Food bank helps fill the gap

Okotoks: Majority of facility’s clients are “the working poor”

By: Bruce Campbell

  |  Posted: Wednesday, Nov 27, 2013 06:00 am

Okotoks Food Bank executive director Karen Wilke stocks the shelves at its location in the Okotoks United Church. The food bank helps feed 60 families a month.
Okotoks Food Bank executive director Karen Wilke stocks the shelves at its location in the Okotoks United Church. The food bank helps feed 60 families a month.
Bruce Campbell/OWW

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An Okotoks mom was loading up her vehicle with a week’s worth of groceries, toiletries and other items last week and as much as she cares for the people who help her, she would love to go to a different place to shop.

However, Jackie is just grateful the Okotoks Food Bank is there for her and the people who need it.

“I don’t think the people who work at this food bank get the recognition they deserve,” said the 45-year-old Jackie. “I am at a loss for words for what they do for me.”

Jackie has been using the Okotoks Food Bank on and off for the past 10 years.

“The food bank hasn’t only been important for me but to so many people around here,” she said, calling the staff: “The rays of the rainbow.”

She uses the bank to help feed the five people at her residence. Her family is one of many using the facility from time to time.

“Per month we probably serve about 60 families and that is anything from one to eight people per family,” said food bank executive director Karen Wilke.

The food bank offers food to Okotoks area residents, with no questions asked up to six times a year.

“If they reach six times, we send them to our partner agency, Healthy Family Resource Centre, and they will do an assessment and they will send them back with a referral letter,” Wilke said.

“Nobody is ever cut-off… We like to have our clients to go to the resource centre because that helps our clients get access to other resources as well.”

Some of the other resources could be finding help for clients to handle gambling, addiction or family issues.

However, the number one issue with most food bank clients isn’t some sort of addiction issue it’s economics — trying to make ends meet.

“We have many, many working poor (as clients),” Wilke said. “(For some) there are no drugs, it’s not alcohol, it is just not making enough to live here. And anything goes. If there is an injury and you can’t work, it is a quick slide to the bottom.”

She said she recently had a client use the food bank who was in near tears while explaining how quickly the family had to use the food bank after facing an economic setback.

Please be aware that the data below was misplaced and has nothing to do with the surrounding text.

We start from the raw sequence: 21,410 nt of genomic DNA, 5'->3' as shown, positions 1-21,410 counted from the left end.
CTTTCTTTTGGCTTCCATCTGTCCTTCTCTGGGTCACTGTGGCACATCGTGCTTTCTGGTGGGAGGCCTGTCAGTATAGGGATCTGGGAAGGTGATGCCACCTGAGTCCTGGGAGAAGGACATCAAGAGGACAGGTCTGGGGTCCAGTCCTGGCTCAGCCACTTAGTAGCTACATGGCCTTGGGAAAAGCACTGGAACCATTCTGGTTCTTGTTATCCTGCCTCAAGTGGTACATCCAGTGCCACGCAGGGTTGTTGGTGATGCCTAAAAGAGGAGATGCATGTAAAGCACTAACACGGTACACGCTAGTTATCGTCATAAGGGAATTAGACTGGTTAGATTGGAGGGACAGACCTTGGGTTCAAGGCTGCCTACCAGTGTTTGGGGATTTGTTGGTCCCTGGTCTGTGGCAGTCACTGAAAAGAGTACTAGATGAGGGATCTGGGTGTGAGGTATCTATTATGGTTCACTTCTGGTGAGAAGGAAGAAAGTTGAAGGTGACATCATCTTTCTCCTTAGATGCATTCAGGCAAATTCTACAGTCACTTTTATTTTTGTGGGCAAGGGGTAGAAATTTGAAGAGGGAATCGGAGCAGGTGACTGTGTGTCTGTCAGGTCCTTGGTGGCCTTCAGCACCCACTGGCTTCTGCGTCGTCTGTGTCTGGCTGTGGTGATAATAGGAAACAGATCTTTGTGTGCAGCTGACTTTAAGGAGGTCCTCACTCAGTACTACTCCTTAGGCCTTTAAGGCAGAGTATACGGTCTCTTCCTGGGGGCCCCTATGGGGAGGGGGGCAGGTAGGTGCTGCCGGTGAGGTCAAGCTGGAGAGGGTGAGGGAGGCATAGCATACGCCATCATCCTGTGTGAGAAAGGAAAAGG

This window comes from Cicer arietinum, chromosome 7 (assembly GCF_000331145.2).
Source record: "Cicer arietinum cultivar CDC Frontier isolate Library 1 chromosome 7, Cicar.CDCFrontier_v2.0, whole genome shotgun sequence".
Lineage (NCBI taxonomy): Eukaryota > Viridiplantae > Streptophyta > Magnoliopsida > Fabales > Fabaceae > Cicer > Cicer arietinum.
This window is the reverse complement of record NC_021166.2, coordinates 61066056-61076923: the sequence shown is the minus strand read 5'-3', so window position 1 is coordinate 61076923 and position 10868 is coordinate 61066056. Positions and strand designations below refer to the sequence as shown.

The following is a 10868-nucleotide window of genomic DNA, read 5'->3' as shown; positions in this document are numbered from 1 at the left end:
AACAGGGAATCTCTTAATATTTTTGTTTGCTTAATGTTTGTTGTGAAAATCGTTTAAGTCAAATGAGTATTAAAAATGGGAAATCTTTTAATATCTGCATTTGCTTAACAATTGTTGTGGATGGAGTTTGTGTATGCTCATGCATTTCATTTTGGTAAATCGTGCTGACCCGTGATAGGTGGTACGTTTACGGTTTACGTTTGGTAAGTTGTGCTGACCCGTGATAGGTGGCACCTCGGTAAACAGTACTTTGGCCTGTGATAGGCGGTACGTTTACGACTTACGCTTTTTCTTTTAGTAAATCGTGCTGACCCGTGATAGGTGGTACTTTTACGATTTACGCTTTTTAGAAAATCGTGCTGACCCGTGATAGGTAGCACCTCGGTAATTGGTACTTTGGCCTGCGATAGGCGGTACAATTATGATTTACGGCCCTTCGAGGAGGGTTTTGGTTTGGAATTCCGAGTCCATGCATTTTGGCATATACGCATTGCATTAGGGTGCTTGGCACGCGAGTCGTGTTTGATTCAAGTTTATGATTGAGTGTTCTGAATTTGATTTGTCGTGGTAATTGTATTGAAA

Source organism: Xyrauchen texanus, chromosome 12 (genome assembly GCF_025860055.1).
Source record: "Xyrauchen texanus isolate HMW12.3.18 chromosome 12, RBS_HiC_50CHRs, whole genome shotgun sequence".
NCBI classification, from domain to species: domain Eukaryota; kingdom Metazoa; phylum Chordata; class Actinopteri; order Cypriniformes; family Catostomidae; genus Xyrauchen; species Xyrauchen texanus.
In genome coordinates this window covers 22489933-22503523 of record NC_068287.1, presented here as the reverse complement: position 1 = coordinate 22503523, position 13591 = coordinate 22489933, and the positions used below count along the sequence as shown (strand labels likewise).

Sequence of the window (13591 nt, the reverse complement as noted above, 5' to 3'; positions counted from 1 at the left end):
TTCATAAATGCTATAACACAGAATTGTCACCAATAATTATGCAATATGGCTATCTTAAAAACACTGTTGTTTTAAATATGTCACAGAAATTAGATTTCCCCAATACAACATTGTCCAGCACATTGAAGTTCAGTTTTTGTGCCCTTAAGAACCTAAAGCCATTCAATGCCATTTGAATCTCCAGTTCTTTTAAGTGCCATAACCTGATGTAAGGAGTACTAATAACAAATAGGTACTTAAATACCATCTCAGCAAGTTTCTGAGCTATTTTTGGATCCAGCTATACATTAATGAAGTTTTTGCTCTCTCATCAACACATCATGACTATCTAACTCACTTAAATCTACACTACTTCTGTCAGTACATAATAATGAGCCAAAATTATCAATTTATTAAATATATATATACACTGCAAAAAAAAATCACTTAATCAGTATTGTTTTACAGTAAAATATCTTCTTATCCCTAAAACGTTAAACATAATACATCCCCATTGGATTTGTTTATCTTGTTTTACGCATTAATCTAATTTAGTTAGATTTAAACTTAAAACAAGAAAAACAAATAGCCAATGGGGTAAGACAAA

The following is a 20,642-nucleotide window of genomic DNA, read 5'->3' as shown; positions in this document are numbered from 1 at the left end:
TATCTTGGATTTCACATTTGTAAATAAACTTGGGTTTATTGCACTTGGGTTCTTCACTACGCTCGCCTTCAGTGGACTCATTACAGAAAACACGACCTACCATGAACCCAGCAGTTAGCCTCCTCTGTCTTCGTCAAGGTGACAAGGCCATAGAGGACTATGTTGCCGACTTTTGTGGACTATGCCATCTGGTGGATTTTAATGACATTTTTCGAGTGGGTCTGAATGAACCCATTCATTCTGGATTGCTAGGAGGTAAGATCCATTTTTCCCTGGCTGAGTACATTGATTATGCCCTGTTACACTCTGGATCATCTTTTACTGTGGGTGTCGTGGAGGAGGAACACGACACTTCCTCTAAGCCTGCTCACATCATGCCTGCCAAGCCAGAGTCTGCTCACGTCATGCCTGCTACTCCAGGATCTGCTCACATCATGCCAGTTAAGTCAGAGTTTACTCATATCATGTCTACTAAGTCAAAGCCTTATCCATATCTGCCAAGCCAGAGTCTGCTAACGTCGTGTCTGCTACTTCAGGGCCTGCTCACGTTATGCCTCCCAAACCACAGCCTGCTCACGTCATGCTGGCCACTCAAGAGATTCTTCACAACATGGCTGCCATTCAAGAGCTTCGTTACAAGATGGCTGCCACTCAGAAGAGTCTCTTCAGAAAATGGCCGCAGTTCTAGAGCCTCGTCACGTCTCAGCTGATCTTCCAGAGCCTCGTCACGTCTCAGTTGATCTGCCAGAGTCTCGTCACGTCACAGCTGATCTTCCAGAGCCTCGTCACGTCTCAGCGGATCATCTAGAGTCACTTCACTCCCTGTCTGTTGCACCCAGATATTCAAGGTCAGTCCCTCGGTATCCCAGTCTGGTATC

Jackie’s friend, Janet, recalled the first time she used the food bank.

“Walking through these doors, you almost feel subhuman,” said Janet while fighting back tears. “You have to humble yourself so much.”

In most cases, the food bank is only a stopgap as the clients get back on their feet.

“Forty-five per cent of our clients only have to use the bank one time,” Wilke said.

It’s also important to have a food bank because a community never knows when disaster can strike.

“We served High River residents and host families during the flood,” she said.

The Okotoks Food Bank is located at the Okotoks United Church at 43 Riverside Drive. For more information call 403-651-6629. The other recipients for the Western Wheel Cares fundraising initiative are the Rowan House Emergency Shelter, the Foothills Country Hospice, The Sheep River Health Trust and the Magic of Christmas. For more information on Wheel Cares contact Gayle Wolf at 403-938-6397 or gwolf@okotoks.greatwest.ca

To participate, call the Western Wheel office Monday to Friday from 9 p.m. to 5 p.m. (403-938-6397) and make a donation using your credit card. We also accept debit, cash and cheques (payable to Western Wheel Cares), either dropped off at the office, #9 McRae Street or mailed to Box 150, Okotoks, AB T1S 2A2 (please do not mail cash). Or visit www.westernwheel.com to donate using Paypal.

All donations of $10 or more will receive a 2013 official tax receipt at the end of the campaign.


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